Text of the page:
Across the coffee hour conversation and these exchanges, it has seemed to me there is a “something more” to ecological validity than representativeness or a kind of “look and feel” similarity. This is why we cited Bronfenbrenner’s distinction between superficially “naturalistic” and “ecologically valid” research.
So, in Japan in the 1980s, it may have been the case that parents’ developmental aspirations for their children involved dexterity across social and cultural contexts that were not limited to the family and home. That is, this multisided “discontinuity” was perfectly continuous not with children’s present circumstances but with the future side of parents’ values and aspirations.
Thanks, Andrew, for clarifying how your proposed framework could accommmodate the sharp home-school discontinuity signalled in the Japanese case study by the convention that parents dropped their child at the threshold of the school.
You mention the possibility that those “parents’ developmental aspirations for their children involved dexterity across social and cultural contexts that were not limited to the family and home”. So, the dropping off at the threshold convention was understood by parents as conducive to development of dexterity in communting across contexts.
I can buy that, but I don’t see such “continuity” with “the future side of parents’ values and aspirations” as well captured with the notion of “ecological validity”. I agree that parents values and aspirations deserve attention in a nuanced account of the ecosytem. But it seems to me more parsimonious to capture the aspiration for children to develop cross-context dexterity as part of an attitude towards social change that acknowledges differences and discontinuities between sociocultural contexts as significant (and perhaps necessary) features of the world and preparation of children for handling them as adaptive.
Such “dexterity” was characterised by Gumperz in his account of discourse strategies in bilingual speech communities as “situational code-switching”.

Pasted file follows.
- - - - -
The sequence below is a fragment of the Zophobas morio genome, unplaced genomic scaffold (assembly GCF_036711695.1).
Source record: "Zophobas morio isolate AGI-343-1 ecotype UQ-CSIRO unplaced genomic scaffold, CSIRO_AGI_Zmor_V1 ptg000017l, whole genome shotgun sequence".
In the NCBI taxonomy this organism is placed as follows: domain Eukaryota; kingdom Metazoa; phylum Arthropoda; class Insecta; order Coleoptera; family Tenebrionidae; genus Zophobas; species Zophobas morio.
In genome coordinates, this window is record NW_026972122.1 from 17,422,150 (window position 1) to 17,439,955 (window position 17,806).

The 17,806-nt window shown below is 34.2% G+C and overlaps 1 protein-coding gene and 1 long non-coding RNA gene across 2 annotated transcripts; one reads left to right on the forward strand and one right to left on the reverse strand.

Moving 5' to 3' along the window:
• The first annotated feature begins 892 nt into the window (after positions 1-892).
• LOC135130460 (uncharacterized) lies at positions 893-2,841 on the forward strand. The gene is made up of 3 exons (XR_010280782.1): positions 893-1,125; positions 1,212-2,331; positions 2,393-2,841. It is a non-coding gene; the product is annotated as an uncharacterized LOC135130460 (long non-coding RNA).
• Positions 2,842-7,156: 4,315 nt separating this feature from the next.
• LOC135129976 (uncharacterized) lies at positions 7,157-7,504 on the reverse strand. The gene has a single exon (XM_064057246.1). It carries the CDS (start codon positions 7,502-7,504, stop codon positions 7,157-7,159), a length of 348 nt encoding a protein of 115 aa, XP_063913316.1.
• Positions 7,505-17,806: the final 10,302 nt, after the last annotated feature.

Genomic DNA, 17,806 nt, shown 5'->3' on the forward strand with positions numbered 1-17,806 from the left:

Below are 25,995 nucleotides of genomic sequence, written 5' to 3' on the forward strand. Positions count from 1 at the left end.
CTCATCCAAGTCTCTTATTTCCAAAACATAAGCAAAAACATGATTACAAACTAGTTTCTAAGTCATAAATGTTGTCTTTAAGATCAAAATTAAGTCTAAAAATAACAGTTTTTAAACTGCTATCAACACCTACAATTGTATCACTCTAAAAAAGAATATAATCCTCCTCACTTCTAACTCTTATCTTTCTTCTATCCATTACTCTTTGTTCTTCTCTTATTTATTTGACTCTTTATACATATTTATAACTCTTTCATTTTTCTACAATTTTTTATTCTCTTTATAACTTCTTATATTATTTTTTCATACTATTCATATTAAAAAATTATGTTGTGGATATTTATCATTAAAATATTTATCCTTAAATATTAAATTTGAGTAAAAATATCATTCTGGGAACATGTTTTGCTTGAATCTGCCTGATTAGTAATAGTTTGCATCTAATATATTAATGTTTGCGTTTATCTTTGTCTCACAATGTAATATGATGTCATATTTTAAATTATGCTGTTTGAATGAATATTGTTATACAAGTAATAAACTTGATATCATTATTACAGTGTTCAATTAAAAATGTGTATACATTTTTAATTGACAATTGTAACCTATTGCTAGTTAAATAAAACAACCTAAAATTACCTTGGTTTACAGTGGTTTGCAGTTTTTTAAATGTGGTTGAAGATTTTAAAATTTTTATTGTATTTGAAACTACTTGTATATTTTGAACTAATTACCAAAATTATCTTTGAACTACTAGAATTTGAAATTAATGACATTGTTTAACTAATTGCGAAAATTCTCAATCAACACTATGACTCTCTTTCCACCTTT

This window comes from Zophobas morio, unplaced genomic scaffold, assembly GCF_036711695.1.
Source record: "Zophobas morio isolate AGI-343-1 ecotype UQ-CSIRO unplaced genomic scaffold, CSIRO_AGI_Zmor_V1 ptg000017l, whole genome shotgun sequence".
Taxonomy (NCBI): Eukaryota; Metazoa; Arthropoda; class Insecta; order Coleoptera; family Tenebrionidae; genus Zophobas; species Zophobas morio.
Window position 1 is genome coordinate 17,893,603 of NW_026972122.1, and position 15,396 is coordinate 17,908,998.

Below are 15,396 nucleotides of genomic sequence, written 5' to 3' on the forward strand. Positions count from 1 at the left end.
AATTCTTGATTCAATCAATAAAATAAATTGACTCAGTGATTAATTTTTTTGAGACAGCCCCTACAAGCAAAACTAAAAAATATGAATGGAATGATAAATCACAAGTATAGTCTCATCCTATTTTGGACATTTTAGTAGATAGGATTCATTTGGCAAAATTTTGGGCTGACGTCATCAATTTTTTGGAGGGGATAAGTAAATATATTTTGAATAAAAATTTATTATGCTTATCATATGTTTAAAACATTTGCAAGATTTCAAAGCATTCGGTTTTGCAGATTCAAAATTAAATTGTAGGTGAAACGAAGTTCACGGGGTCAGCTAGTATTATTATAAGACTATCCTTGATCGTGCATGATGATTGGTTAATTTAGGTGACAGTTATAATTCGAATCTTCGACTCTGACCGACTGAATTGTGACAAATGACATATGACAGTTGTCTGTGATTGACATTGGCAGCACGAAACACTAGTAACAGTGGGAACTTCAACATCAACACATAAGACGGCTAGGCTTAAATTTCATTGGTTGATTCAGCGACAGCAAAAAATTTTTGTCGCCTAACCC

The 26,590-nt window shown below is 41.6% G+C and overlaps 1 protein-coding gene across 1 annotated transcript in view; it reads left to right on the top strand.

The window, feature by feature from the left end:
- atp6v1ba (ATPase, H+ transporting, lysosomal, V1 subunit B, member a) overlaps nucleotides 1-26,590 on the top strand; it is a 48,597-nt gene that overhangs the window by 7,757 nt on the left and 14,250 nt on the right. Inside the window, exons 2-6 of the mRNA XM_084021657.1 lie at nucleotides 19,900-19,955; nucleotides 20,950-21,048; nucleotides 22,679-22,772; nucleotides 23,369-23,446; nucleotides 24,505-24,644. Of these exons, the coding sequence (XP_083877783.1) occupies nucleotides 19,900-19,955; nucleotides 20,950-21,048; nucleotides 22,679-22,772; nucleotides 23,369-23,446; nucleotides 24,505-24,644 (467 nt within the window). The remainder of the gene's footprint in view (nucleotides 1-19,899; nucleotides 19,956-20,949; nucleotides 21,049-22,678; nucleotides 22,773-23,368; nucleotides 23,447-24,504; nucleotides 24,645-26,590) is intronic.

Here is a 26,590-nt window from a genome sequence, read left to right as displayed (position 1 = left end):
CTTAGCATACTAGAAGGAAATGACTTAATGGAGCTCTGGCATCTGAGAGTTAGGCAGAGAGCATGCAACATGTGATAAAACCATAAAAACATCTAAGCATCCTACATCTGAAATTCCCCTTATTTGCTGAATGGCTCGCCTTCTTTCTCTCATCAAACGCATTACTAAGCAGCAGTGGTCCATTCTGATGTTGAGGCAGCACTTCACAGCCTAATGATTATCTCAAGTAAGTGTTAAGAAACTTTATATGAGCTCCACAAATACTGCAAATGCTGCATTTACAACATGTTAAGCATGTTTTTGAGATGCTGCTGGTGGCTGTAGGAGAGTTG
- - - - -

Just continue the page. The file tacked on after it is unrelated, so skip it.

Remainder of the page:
I think many parents in rural subsistence communities favor such compartmentalised specification of context-appropriate behavior as a way of surviving in an ecosystem undergoing rapid social change. In such communities in Zambia, children are encouraged by their parents to master the language of national power (English) in the context of their participation in school and in the urban industrialised economy, but expected to use the community’s local language for communicating with their grandparents and other elders when interacting with elders on home ground.
Lara Beatty’s allusion above to Guttierez’s account of hybrid language “to create some contunities while easing people into what is less familiar” is reminiscent of the advocacy by some contemporary, sociolinguistically sensitive educators in southern Africa of encouraging teachers to tolerate translanguaging in early grade classrooms. Eg
Banda, F., & Mwanza, D. S.(2017). Language-in-education policy and
linguistic diversity in Zambia: An alternative explanation to low
reading levels among primary school pupils. In M. K. Banja (Ed.),
Selected readings in education (pp. 109–132). Lusaka, Zambia:
UNZA Press. Retrieved from https://www.researchgate.net/profile/
I discussed this a bit in the following paper:
Serpell, R. (2020). Literacy and Child Development in a Contemporary African Society. Child Development Perspectives, 14 (2), 90-96. https://doi.org/10.1111/cdep.12363